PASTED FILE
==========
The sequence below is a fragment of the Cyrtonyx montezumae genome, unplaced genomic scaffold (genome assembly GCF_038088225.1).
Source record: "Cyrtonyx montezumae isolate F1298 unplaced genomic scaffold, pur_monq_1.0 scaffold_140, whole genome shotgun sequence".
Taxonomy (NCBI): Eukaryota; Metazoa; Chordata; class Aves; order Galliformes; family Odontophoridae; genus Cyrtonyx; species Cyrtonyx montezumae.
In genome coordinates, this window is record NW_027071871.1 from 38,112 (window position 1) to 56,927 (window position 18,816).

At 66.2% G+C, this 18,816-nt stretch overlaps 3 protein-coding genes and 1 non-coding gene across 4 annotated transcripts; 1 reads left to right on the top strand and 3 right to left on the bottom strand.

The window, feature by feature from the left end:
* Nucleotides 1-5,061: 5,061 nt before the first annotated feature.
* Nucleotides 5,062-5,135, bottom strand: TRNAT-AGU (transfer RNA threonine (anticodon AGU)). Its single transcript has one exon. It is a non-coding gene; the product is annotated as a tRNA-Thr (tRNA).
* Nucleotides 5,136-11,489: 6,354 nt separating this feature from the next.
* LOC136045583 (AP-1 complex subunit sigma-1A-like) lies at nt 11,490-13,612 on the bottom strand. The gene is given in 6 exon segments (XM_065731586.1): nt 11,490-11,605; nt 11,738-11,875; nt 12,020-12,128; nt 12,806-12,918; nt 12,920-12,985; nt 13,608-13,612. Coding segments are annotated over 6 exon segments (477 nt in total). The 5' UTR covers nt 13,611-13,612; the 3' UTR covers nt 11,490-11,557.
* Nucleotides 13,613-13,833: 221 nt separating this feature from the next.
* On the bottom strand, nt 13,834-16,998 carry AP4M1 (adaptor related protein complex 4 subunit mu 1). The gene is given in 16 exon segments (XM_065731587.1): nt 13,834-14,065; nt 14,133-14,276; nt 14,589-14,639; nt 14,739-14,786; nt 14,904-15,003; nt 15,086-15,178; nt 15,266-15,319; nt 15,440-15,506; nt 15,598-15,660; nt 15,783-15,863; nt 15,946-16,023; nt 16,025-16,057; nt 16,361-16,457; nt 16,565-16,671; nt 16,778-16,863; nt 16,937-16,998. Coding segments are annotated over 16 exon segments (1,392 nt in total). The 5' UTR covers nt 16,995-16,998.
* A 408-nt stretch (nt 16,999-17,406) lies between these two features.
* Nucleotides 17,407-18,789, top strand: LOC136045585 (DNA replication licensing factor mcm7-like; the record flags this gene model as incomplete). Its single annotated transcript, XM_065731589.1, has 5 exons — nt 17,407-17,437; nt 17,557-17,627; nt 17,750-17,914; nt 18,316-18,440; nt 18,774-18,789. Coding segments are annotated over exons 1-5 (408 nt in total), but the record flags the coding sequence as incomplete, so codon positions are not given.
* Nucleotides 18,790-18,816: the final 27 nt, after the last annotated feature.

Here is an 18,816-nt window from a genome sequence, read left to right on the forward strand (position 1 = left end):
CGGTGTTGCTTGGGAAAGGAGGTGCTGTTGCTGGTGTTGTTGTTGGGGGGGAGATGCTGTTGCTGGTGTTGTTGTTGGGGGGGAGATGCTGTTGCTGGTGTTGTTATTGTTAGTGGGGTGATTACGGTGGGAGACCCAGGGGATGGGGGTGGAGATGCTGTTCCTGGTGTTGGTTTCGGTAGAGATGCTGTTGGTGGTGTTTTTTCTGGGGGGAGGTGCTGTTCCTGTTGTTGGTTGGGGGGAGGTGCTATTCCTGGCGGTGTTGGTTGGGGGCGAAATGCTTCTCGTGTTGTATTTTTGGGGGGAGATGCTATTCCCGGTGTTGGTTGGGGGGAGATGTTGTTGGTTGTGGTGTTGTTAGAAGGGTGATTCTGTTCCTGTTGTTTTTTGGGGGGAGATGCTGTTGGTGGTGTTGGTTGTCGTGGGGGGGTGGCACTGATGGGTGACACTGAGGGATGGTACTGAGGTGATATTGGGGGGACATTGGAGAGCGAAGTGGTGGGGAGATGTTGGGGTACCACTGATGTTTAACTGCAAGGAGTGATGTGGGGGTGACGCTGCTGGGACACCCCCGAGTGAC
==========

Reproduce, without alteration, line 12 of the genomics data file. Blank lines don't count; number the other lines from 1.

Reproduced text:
* On the bottom strand, nt 13,834-16,998 carry AP4M1 (adaptor related protein complex 4 subunit mu 1). The gene is given in 16 exon segments (XM_065731587.1): nt 13,834-14,065; nt 14,133-14,276; nt 14,589-14,639; nt 14,739-14,786; nt 14,904-15,003; nt 15,086-15,178; nt 15,266-15,319; nt 15,440-15,506; nt 15,598-15,660; nt 15,783-15,863; nt 15,946-16,023; nt 16,025-16,057; nt 16,361-16,457; nt 16,565-16,671; nt 16,778-16,863; nt 16,937-16,998. Coding segments are annotated over 16 exon segments (1,392 nt in total). The 5' UTR covers nt 16,995-16,998.